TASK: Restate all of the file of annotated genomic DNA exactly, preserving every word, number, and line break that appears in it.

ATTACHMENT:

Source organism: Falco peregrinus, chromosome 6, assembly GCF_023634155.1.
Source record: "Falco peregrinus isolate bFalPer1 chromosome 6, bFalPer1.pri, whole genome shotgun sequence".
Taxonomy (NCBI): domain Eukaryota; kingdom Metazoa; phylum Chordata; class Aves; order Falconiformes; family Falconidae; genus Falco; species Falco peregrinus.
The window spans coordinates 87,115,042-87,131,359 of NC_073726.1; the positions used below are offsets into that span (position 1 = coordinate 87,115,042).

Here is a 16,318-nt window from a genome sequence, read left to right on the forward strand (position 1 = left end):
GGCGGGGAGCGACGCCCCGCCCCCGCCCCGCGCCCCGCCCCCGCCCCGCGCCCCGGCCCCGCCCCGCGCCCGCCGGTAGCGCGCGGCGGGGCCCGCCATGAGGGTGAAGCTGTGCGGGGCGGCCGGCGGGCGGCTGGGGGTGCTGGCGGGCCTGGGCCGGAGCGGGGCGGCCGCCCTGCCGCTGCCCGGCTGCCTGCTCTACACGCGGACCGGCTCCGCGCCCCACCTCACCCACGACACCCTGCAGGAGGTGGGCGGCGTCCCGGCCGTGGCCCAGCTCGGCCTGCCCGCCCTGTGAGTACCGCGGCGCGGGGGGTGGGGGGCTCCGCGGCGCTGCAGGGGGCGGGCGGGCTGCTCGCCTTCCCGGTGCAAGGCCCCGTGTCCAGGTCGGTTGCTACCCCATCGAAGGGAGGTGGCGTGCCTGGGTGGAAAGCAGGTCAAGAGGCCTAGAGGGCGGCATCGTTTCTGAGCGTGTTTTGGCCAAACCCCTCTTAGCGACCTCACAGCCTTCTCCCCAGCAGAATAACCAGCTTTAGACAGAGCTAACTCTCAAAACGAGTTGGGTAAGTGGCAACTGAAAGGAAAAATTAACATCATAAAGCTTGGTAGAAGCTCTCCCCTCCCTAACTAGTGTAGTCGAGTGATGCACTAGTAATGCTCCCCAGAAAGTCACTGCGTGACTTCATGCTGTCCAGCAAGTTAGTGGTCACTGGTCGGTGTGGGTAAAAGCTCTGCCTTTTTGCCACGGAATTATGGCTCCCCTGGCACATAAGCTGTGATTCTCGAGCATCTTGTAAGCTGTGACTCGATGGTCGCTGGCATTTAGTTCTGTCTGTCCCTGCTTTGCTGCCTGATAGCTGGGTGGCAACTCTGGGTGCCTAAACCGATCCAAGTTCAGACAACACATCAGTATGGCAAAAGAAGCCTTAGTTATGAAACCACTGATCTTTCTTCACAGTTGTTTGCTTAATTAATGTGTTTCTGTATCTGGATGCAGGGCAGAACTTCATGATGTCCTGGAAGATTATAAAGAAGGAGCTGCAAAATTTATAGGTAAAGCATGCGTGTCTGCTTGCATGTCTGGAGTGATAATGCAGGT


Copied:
Source organism: Falco peregrinus, chromosome 6, assembly GCF_023634155.1.
Source record: "Falco peregrinus isolate bFalPer1 chromosome 6, bFalPer1.pri, whole genome shotgun sequence".
Taxonomy (NCBI): domain Eukaryota; kingdom Metazoa; phylum Chordata; class Aves; order Falconiformes; family Falconidae; genus Falco; species Falco peregrinus.
The window spans coordinates 87,115,042-87,131,359 of NC_073726.1; the positions used below are offsets into that span (position 1 = coordinate 87,115,042).

Here is a 16,318-nt window from a genome sequence, read left to right on the forward strand (position 1 = left end):
GGCGGGGAGCGACGCCCCGCCCCCGCCCCGCGCCCCGCCCCCGCCCCGCGCCCCGGCCCCGCCCCGCGCCCGCCGGTAGCGCGCGGCGGGGCCCGCCATGAGGGTGAAGCTGTGCGGGGCGGCCGGCGGGCGGCTGGGGGTGCTGGCGGGCCTGGGCCGGAGCGGGGCGGCCGCCCTGCCGCTGCCCGGCTGCCTGCTCTACACGCGGACCGGCTCCGCGCCCCACCTCACCCACGACACCCTGCAGGAGGTGGGCGGCGTCCCGGCCGTGGCCCAGCTCGGCCTGCCCGCCCTGTGAGTACCGCGGCGCGGGGGGTGGGGGGCTCCGCGGCGCTGCAGGGGGCGGGCGGGCTGCTCGCCTTCCCGGTGCAAGGCCCCGTGTCCAGGTCGGTTGCTACCCCATCGAAGGGAGGTGGCGTGCCTGGGTGGAAAGCAGGTCAAGAGGCCTAGAGGGCGGCATCGTTTCTGAGCGTGTTTTGGCCAAACCCCTCTTAGCGACCTCACAGCCTTCTCCCCAGCAGAATAACCAGCTTTAGACAGAGCTAACTCTCAAAACGAGTTGGGTAAGTGGCAACTGAAAGGAAAAATTAACATCATAAAGCTTGGTAGAAGCTCTCCCCTCCCTAACTAGTGTAGTCGAGTGATGCACTAGTAATGCTCCCCAGAAAGTCACTGCGTGACTTCATGCTGTCCAGCAAGTTAGTGGTCACTGGTCGGTGTGGGTAAAAGCTCTGCCTTTTTGCCACGGAATTATGGCTCCCCTGGCACATAAGCTGTGATTCTCGAGCATCTTGTAAGCTGTGACTCGATGGTCGCTGGCATTTAGTTCTGTCTGTCCCTGCTTTGCTGCCTGATAGCTGGGTGGCAACTCTGGGTGCCTAAACCGATCCAAGTTCAGACAACACATCAGTATGGCAAAAGAAGCCTTAGTTATGAAACCACTGATCTTTCTTCACAGTTGTTTGCTTAATTAATGTGTTTCTGTATCTGGATGCAGGGCAGAACTTCATGATGTCCTGGAAGATTATAAAGAAGGAGCTGCAAAATTTATAGGTAAAGCATGCGTGTCTGCTTGCATGTCTGGAGTGATAATGCAGGT